Addis Abeba, April 10/2020 – On March 31, the National Electoral Board of Ethiopia (NEBE) announced their decision to cancel the electoral calendar and operational plan for the much-anticipated August 29 elections, citing the ongoing and expected impacts of the COVID-19 pandemic. On April 8, Ethiopia announced a five-month state of emergency due to the pandemic.
On the other hand, the current Parliament’s five-year term will expire in six months. The FDRE Constitution requires new Members of Parliament (MPs) to be elected a month prior to the expiry of the existing House’s tenure (Article 58 (2)). A newly elected House is supposed to convene by the final week of the Ethiopian month of Meskerem (September), which will be on October 5 this year. There are no stated exceptions to parliamentary term limit.
With scheduled elections now postponed, compounded by COVID-19 uncertainties, it would mean that the tenure of current MPs would expire before being replaced by their elected successors. This will create a constitutional vacuum, which may lead to a constitutional crisis unless addressed promptly.
There is a dearth of insights on how to fill the loophole. Few legal experts are tapping into options such as a consensual dissolution of the Parliament by the Prime Minister and a state of emergency decree. While some allude to the possibility of a political settlement, this opinion piece is restricted to assessing possible options (those already suggested and new ones) from a constitutional/legal perspective.
Dissolving the Parliament
The Constitution (under Article 60) envisages two scenarios where an incumbent Parliament may be dissolved and new elections held within six months of the House’s dissolution. The first is where the Prime Minister – with support/consent from MPs – dissolves the Parliament “before the expiry of its term in order to hold new elections.” The second is where a ruling coalition of political parties breaks up and fails to maintain a majority in the House. The second one is not worth further consideration here as the ruling party maintains an overwhelming majority.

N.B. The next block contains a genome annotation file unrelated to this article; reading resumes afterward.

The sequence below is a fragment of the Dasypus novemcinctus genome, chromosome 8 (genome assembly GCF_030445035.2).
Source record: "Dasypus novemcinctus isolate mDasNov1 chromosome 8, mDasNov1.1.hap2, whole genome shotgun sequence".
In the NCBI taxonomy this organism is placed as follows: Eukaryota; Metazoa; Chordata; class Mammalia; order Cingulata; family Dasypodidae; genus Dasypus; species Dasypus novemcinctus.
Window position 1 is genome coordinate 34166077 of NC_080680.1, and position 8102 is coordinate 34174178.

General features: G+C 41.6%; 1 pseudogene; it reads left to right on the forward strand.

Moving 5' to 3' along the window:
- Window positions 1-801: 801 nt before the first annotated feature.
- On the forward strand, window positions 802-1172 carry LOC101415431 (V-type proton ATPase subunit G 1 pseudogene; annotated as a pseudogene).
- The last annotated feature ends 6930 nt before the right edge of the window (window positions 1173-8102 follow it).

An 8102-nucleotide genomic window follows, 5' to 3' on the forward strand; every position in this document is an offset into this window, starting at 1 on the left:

If the Prime Minister dissolves the Parliament, the Constitution requires the ruling party/coalition to continue as a caretaker government with a mandate of conducting the day-to-day affairs of government and organizing new elections, but without the power to enact new proclamations, regulations or decrees, nor to repeal or amend any existing laws. Those who suggest this option also admit its limitations. The six-month caretaker government will not have full powers, at a period of time when we need more government, not less. There is also a fear that invoking this provision may set a bad precedent for politically motivated dissolution of Parliament in the future.
In my view, the option of dissolving the Parliament – let alone its inherent limitations – is not applicable at all to dissolve a parliament whose term is expiring soon for two reasons. Firstly, it clear that the Prime Minister needs the approval of MPs to dissolve the Parliament. What if MPs refuse to support the Prime Minister? Their term will anyway expire by law and shortly. The Constitution does not therefore seem to presume a Parliament nearing expiry. Secondly, the Constitution stipulates that the purpose of dissolving the Parliament is “to hold new elections.” The case at hand is not about holding fresh elections but of elections whose constitutional schedule has expired. Taken together, dissolving the Parliament is intended to be used as a tool for organizing snap elections that are called earlier than their official schedule, instead of already postponed elections.
A State of Emergency